24 Dezember, 2006


Ich nehme die Parade ab, vor dem Regal. Filme ziehen vorrüber. Das geistige Auge bewegt sich hin und her. Die Wahl ist heikel. Ich will etwas frisches sehen, aber nicht enttäuscht werden. Ich will etwas vom Menschen erfahren, fürchte aber Pädagogik. Und so lande ich wieder und wieder bei Geschichten. Überraschend vielleicht, denn ich habe das Kino der Moderne immer wieder als Befreiung erlebt. Und doch ... es ist so monolithisch, immer Ausnahme. Ich vermisse die soziale Verknüpfung. Mit mir zum Beispiel.

Müsste ich mich festlegen auf „definitive” Meisterwerke, wären zweifellos viele Ausnahmen darunter. Meine tiefsten Eindrücke stammen von einsamen Filmen. Aber ewige Listen werden von Fetischisten geschrieben. Im Leben interessiert mich auch die kleine Münze. Wie sonst könnte ich die Abweichung schätzen? Die Filmgeschichte muss ein Nebeneinander sein.

Ist der Cinephile nicht eigentlich moderner Pharisäer? „Danke Gott, dass ich nicht so bin wie die.” Die Kennerschaft jedenfalls ist ein süßes Gift. Sich im Verweis auf „heilige” Werke erhaben fühlen: wie klein. Es muss um alles gehen - in beliebiger Reihenfolge. Aber ohne Beliebigkeit.

2 Kommentare:

  1. Dear Christoph:
    Just came across your blog, as I was looking for reviews of your Streitgespräch with Petzold and Graf, which is fantastic!

    In this post you ask whether the cinephile is a modern Pharisee. I fully concur that there is just about nothing worse than the holier-than-thou insider attitude that has nothing better to do than marking territories like dogs pissing at trees by showing (real or imagined) interlocutors off because s/he is “in the know” whereas “they” are not (usually by naming ever more obscure, or simply not easily available, films and, simultaneously, denigrating what others discovered as intriguing, cool, interesting, fascinating films as old hat or, worse, as un-hip. In the end, such actions are reflective of the hunger for power, as far as I’m concerned.

    To me, the whole problem has to do with the dialectical mode of thinking that forms the basis for such inclusive/exclusive, mainstream/avant-garde, norm/exception, subversion/containment logic. In film studies, for instance, this dialectical mode of analysis is famously evidenced, as you know, by Bordwell whose definition of Classic Hollywood Cinema (CHC) had the immediate institutional effect (certainly in the US) of canonizing that which is ‘other’ to the ‘classic’ as the exception—which is a highly questionable move simply because the positing of such classicism as the ‘norm’ does really not bear out empirical reality (and can be maintained only from the narrow perspective of one who privileges a certain narrative US cinema). My students, of course, more often than not think of H’wood cinema as synonymous with cinema in general (I’m not making this up!), and they are often astonished when they learn that H’wood productions form a minuscule percentage of the film production world wide in any given year. Sure, I’m in Nebraska where we have less exposure to non-H’wood films than people in NYC or Chicago, but still, such ignorance is incredibly instructive.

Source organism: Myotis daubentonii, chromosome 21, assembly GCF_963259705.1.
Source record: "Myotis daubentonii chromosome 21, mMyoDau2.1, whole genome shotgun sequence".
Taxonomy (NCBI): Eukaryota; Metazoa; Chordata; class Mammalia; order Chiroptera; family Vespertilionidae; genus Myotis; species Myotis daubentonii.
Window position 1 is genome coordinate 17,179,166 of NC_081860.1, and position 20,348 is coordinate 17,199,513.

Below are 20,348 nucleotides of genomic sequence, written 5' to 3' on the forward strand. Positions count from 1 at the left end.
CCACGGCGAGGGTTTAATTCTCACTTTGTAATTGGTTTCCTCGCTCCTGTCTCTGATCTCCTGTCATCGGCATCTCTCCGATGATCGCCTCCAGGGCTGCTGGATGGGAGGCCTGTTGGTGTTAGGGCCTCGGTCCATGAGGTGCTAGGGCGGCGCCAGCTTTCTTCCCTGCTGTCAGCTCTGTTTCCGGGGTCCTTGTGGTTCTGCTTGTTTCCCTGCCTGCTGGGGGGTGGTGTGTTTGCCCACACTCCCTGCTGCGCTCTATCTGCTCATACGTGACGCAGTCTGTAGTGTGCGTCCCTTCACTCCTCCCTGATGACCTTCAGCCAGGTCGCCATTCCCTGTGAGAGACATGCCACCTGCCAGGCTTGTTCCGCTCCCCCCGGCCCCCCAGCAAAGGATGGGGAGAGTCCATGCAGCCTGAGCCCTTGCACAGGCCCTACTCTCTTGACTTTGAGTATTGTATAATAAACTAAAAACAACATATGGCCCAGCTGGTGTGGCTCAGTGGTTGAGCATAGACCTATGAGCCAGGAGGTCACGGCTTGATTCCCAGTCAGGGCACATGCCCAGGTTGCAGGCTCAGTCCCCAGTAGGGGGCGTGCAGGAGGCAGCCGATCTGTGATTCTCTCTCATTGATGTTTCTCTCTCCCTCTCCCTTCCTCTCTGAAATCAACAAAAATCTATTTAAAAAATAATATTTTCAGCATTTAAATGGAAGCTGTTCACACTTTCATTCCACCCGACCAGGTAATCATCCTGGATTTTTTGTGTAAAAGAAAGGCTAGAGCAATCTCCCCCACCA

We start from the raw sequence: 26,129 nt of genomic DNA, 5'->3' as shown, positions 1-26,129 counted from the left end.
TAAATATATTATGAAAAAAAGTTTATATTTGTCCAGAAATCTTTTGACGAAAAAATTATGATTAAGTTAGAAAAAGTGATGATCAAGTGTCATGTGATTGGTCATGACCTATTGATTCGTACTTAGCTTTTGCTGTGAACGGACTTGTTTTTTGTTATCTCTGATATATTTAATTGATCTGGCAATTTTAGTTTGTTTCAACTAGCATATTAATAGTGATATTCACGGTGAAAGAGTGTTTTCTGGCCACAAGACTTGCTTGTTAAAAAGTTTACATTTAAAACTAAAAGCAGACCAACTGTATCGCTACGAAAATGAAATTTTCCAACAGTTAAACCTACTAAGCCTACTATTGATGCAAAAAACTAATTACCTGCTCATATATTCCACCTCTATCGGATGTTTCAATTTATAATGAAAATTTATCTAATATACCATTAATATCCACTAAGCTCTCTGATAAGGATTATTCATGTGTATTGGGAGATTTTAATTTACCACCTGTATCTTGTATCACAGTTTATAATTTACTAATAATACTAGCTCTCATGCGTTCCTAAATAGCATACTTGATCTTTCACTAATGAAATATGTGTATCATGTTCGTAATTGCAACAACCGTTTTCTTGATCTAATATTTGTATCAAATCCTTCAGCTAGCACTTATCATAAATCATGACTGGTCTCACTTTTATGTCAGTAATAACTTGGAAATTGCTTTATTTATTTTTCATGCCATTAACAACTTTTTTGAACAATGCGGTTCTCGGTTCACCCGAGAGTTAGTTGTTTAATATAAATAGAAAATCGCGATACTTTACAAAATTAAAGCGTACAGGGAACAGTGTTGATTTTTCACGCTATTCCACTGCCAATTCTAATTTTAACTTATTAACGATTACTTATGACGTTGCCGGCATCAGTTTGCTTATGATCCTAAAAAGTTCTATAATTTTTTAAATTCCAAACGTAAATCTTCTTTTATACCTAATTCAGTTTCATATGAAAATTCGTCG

The point is, such oppositions are discursively constructed rather than of the material reality of film history: it’s a particularly good and powerful story—but it costs us a lot, I think. Interestingly, in a recent ‘introduction to film history’ text book, The Story of Film, the author, Mark Cousins, makes a compelling argument for the erroneous assumptions underlying Bordwell’s taxonomy: namely, that calling H’wood films “classical” is a misnomer with significant consequences. Cousins suggests that classicism proper is actually represented by non-US cinema such as that of, for instance, Ozu, much more so than by H’wood of the 40s. But what’s at stake, I think, for Cousin’s is to undo the very binary distinction reinforced by Bordwell. Pedagogically (and I speak here as someone who has taught Bordwell’s taxonomy many a times, simply because it is rather easy and productive to teach it to new film students some of the basics of film language such as shot/reverse-shot, 180 degree rule, 3 key lighting, etc. etc.), it is really liberating to start, as Cousins does, based on the assumption that there is no a priori norm, that there is only difference (Deleuze and Guattari call it lines of flight): thus Bordwell’s “CHC” is just one among many other cinemas (one that, of course, had and has powerful effects on multiple levels and has without a doubt produced any given number of masterpieces of world cinema) that’s neither better nor worse, more or less the norm, etc. This opens up the logic of the “and” over “either/or”: Hawks and Godard and Tarkowski and Petzold and Hitchcock and Lynch and Lubitsch and Scorsese and Fassbinder and Haneke and Denise and Brakhage and . . .: it’s an ontological affirmation of singularity over the logic of identity/sameness. I think it’s an affirmation that, as you put it, insists indeed that everything must be at stake without following a preset order but, importantly, also without indifference. It’s precisely in the heeding of the singularity of a film that indifference is not ever an option (unlike in the case of the big category “CHC” where the individual films’ singularities is always subordinated to their likeness to each other).

    Anyway, I hope you are having a great Christmas time with your family. Best, Marco

  2. Dear Marco,

    I totally agree with you. It probably would help to erase the word 'classic' because it's as vague as 'aristocratic' (= excluding) - and cinema ought to be democratic!

    A better word might be 'convention' because it describes authority based on familiarity. And that's what we are talking about.

    All the best for 2007, thank you for visiting!